Placement: The Wall Street Journal, February 14, 20006What were your client's media goals? Courtney Wallace: Our client, American Airlines, wanted to raise the profile of its system operations center, as well as educate customers on how decisions on cancellations are made when there's bad weather. Because The Wall Street Journal is so important to business travelers, we wanted to place the story there to get maximum impact.
How did you pitch the editors and reporters there? Wallace: We deal with Melanie Trottman - who covers aviation for the paper - on a daily basis, so she was the logical person to pitch. What got her interested was the access into systems operations we were willing to provide.What was the biggest challenge in getting this story placed? Wallace: Coordinating everybody's schedule. Melanie talked to about five people in person, and we also let her listen in on a weather conference call so she could report how decisions are made. Though we didn't do formal media training, we did also counsel the employees on what they could say and remind them to speak so their grandmother would understand what they did for a living.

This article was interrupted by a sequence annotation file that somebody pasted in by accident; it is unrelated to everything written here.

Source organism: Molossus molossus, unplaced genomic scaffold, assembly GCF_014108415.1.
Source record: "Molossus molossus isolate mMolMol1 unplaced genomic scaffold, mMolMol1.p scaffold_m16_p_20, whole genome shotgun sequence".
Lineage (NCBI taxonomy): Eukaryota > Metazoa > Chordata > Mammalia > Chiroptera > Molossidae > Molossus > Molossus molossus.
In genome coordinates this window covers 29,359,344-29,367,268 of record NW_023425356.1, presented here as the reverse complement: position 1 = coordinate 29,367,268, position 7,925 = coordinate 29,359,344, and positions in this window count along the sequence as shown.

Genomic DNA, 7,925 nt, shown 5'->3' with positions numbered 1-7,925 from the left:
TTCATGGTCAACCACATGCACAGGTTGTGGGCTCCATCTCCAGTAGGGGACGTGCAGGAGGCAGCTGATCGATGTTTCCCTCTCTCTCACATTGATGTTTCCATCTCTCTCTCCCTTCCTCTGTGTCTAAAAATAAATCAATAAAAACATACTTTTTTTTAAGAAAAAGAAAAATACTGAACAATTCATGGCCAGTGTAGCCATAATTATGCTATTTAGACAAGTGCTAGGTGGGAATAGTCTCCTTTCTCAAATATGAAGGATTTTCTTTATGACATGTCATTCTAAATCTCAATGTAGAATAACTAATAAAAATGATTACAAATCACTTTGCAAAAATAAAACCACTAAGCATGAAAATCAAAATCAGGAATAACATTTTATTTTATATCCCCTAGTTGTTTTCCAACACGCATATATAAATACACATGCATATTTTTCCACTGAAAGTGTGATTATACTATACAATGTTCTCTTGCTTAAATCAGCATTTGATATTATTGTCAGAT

The Wall Street Journal eventually decided the early February blizzard in New York would be a great news hook for this piece. Did that create any added problems? Wallace: No, Melanie called us that weekend, and our internal client, John Hotard, was able to connect her with the manager on duty and then get one of our photographers out to get his picture for the story.What was the impact of the hit? Wallace: The story ran in the front page of the Journal's Marketplace section and was picked up by Dow Jones and ran in other newspapers around the country, generating a total of 5.5 million media impressions. It also led to calls from Dallas-area TV stations, which later did similar stories.
Name: Courtney Wallace, account supervisor, Weber Shandwick (Irving, TX)Placement: The Wall Street Journal, February 14, 20006
Pitch timeline: One month